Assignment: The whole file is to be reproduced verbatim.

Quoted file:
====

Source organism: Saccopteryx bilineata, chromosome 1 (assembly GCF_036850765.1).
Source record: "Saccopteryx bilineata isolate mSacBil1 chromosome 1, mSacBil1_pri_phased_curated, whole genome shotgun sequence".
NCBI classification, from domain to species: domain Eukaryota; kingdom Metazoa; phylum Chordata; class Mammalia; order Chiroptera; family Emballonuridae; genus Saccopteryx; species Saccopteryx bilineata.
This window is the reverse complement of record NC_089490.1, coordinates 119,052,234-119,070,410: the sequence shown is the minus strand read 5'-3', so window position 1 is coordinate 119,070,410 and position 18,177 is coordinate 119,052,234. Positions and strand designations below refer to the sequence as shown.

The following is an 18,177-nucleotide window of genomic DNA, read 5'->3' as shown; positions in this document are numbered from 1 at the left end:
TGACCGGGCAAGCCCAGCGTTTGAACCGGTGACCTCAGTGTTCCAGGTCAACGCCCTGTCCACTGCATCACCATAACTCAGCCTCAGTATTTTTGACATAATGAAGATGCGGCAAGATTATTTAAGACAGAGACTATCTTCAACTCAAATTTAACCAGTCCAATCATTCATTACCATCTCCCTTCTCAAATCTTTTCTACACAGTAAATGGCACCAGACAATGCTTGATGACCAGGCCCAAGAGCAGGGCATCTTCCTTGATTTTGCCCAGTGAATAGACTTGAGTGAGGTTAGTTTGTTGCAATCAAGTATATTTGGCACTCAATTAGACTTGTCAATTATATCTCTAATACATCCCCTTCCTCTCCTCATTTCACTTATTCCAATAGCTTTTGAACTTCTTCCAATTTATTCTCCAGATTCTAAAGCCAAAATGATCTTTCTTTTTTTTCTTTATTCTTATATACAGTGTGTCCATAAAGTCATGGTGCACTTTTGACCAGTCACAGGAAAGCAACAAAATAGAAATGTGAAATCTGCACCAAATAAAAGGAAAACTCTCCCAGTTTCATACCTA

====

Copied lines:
Source organism: Saccopteryx bilineata, chromosome 1 (assembly GCF_036850765.1).
Source record: "Saccopteryx bilineata isolate mSacBil1 chromosome 1, mSacBil1_pri_phased_curated, whole genome shotgun sequence".
NCBI classification, from domain to species: domain Eukaryota; kingdom Metazoa; phylum Chordata; class Mammalia; order Chiroptera; family Emballonuridae; genus Saccopteryx; species Saccopteryx bilineata.
This window is the reverse complement of record NC_089490.1, coordinates 119,052,234-119,070,410: the sequence shown is the minus strand read 5'-3', so window position 1 is coordinate 119,070,410 and position 18,177 is coordinate 119,052,234. Positions and strand designations below refer to the sequence as shown.

The following is an 18,177-nucleotide window of genomic DNA, read 5'->3' as shown; positions in this document are numbered from 1 at the left end:
TGACCGGGCAAGCCCAGCGTTTGAACCGGTGACCTCAGTGTTCCAGGTCAACGCCCTGTCCACTGCATCACCATAACTCAGCCTCAGTATTTTTGACATAATGAAGATGCGGCAAGATTATTTAAGACAGAGACTATCTTCAACTCAAATTTAACCAGTCCAATCATTCATTACCATCTCCCTTCTCAAATCTTTTCTACACAGTAAATGGCACCAGACAATGCTTGATGACCAGGCCCAAGAGCAGGGCATCTTCCTTGATTTTGCCCAGTGAATAGACTTGAGTGAGGTTAGTTTGTTGCAATCAAGTATATTTGGCACTCAATTAGACTTGTCAATTATATCTCTAATACATCCCCTTCCTCTCCTCATTTCACTTATTCCAATAGCTTTTGAACTTCTTCCAATTTATTCTCCAGATTCTAAAGCCAAAATGATCTTTCTTTTTTTTCTTTATTCTTATATACAGTGTGTCCATAAAGTCATGGTGCACTTTTGACCAGTCACAGGAAAGCAACAAAATAGAAATGTGAAATCTGCACCAAATAAAAGGAAAACTCTCCCAGTTTCATACCTA